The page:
Monday, 15 October 2018 11:55

Lycamobile again runs foul of court with hefty fine Featured

Lycamobile again runs foul of court with hefty fine Image courtesy of Stuart Miles at

Mobile service provider Lycamobile has been penalised $25,000 for underpaying an employee’s wages, including full overtime entitlements.

The penalty in the Federal Circuit Court on Monday, as a result of action by the Fair Work Ombudsman, comes in the wake of a penalty of $12,600 imposed on Lycamobile just last week after it failed to follow an ACMA direction to comply with the Telecommunications Consumer Protections Code.

The $25,000 penalty was secured by the Fair Work Ombudsman after Lycamobile admitted underpaying an administrative employee at its NSW office in Parramatta a total of $5264 in overtime entitlements.

Between 2012 and 2015, the employee was routinely required to work more than 38 hours per week and worked on Saturdays. However, she was not paid the full overtime entitlements under the Telecommunication Services Award 2010.

In a separate matter, the Fair Work Ombudsman secured a $59,400 penalty against the same company for underpaying 13 employees in Adelaide and Brisbane a total of $28,034 in 2013.

Fair Work Ombudsman Sandra Parker said the regulator investigated after receiving a request for assistance from the employee.

“Under Australia’s workplace laws, employers are legally obliged to pay employees their full minimum entitlements. The Fair Work Ombudsman is prepared to take enforcement action if a business disregards that obligation,” Parker warned.

“It is unacceptable for an employer to continue to underpay employee entitlements after being formally sanctioned by the Court. This penalty sends a clear message that repeat breaches of workplace laws will be met with a serious response.”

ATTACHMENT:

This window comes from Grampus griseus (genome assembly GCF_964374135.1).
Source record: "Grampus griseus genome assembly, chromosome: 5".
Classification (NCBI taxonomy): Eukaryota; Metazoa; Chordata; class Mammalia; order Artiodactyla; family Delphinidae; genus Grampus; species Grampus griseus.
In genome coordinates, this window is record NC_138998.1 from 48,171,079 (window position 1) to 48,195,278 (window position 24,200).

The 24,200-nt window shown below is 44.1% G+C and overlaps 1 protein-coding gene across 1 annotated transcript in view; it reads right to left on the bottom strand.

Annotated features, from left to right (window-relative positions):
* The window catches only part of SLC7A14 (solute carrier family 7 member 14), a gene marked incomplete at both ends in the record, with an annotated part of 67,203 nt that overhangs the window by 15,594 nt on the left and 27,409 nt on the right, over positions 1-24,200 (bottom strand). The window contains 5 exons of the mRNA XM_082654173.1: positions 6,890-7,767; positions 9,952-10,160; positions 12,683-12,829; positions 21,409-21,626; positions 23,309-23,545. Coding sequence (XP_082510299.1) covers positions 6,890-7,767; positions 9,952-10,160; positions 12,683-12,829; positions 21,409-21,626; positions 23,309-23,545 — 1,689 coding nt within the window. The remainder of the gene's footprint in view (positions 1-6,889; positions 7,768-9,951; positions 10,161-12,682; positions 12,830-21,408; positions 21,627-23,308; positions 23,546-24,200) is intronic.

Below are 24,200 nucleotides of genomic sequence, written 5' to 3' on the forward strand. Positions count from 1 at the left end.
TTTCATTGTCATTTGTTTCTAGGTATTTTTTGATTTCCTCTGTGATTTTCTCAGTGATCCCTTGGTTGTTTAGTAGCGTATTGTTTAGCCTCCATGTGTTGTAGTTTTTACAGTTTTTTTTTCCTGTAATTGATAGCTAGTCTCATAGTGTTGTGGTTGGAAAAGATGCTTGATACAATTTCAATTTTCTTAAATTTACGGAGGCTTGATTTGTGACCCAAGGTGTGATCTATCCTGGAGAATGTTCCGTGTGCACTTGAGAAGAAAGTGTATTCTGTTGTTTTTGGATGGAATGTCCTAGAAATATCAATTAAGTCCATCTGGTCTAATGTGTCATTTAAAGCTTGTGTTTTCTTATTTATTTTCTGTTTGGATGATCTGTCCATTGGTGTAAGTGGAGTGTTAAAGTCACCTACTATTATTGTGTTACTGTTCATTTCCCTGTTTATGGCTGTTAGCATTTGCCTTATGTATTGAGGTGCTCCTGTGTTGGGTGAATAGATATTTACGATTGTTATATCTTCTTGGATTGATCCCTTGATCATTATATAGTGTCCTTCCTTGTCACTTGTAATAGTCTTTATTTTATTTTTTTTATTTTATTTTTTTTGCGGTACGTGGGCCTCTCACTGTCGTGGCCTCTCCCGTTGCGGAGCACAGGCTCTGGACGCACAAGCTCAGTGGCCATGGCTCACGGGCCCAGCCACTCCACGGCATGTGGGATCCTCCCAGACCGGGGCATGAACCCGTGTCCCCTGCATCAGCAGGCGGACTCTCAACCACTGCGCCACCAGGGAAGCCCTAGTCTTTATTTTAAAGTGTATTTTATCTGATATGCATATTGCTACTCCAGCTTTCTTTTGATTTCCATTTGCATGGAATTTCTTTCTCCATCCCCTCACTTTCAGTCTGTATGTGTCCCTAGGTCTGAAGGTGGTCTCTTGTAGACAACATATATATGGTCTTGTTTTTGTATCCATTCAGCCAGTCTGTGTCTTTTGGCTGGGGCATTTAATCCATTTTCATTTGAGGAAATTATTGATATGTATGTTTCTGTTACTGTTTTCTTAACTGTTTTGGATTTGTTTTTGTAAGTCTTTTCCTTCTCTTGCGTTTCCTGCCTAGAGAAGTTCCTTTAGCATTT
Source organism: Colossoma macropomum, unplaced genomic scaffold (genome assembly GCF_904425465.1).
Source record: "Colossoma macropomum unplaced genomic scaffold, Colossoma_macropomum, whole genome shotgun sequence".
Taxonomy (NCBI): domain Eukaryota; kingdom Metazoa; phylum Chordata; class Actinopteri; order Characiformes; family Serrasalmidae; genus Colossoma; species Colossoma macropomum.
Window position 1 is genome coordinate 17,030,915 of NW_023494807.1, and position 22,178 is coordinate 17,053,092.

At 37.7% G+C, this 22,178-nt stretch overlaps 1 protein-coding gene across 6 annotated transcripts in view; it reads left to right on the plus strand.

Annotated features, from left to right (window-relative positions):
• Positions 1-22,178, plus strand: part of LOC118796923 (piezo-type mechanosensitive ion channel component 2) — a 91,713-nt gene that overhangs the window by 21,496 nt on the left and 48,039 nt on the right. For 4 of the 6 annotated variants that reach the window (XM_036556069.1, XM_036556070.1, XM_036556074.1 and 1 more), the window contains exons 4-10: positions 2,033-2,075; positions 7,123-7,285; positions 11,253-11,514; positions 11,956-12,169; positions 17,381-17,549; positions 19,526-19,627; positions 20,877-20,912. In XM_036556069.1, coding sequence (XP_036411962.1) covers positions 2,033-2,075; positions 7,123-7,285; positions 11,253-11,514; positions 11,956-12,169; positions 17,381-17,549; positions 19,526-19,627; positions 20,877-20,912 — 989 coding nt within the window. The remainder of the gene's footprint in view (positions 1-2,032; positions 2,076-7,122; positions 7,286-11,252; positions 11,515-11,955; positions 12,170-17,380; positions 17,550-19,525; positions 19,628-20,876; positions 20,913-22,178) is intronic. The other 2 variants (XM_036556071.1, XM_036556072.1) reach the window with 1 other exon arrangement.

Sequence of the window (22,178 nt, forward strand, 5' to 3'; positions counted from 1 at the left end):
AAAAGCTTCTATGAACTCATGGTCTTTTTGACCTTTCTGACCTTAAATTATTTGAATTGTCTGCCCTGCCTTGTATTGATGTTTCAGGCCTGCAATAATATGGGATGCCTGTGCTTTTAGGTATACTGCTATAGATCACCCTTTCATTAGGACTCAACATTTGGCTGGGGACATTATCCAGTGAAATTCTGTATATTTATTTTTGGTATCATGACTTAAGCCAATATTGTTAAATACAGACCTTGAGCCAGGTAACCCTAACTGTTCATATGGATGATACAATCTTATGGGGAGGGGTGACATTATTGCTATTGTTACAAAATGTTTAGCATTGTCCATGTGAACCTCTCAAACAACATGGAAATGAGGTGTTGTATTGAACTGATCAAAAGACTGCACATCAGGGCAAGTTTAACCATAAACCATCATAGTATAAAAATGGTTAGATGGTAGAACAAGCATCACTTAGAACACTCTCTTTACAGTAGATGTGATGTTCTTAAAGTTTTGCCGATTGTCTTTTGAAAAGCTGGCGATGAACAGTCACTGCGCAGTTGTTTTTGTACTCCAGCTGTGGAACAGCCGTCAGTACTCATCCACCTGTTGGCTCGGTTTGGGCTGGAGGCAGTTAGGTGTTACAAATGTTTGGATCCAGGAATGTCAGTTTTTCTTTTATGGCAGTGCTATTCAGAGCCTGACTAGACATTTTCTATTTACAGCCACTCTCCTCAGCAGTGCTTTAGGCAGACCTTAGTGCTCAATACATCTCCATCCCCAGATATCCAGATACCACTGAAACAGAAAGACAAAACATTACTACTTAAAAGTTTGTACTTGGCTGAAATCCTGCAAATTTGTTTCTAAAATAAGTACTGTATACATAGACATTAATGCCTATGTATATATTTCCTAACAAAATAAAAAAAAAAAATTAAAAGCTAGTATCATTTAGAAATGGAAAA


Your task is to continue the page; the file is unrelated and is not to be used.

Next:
Judge Sylvia Emmett found that the underpayment was the result of Lycamobile’s “recklessness, rather than mere accident” and that it was “egregious” that the company had failed to take steps to ensure compliance after being penalised in 2013.

“I accept that a meaningful penalty is one that sends a message to employers and the public at large that repeat offending is serious and should be treated as such by the Court,” Judge Emmett said.

The worker received full backpay before the Fair Work Ombudsman commenced legal action in 2017.


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Peter Dinham

Peter Dinham is a co-founder of iTWire and a 35-year veteran journalist and corporate communications consultant. He has worked as a journalist in all forms of media – newspapers/magazines, radio, television, press agency and now, online – including with the Canberra Times, The Examiner (Tasmania), the ABC and AAP-Reuters. As a freelance journalist he also had articles published in Australian and overseas magazines. He worked in the corporate communications/public relations sector, in-house with an airline, and as a senior executive in Australia of the world’s largest communications consultancy, Burson-Marsteller. He also ran his own communications consultancy and was a co-founder in Australia of the global photographic agency, the Image Bank (now Getty Images).



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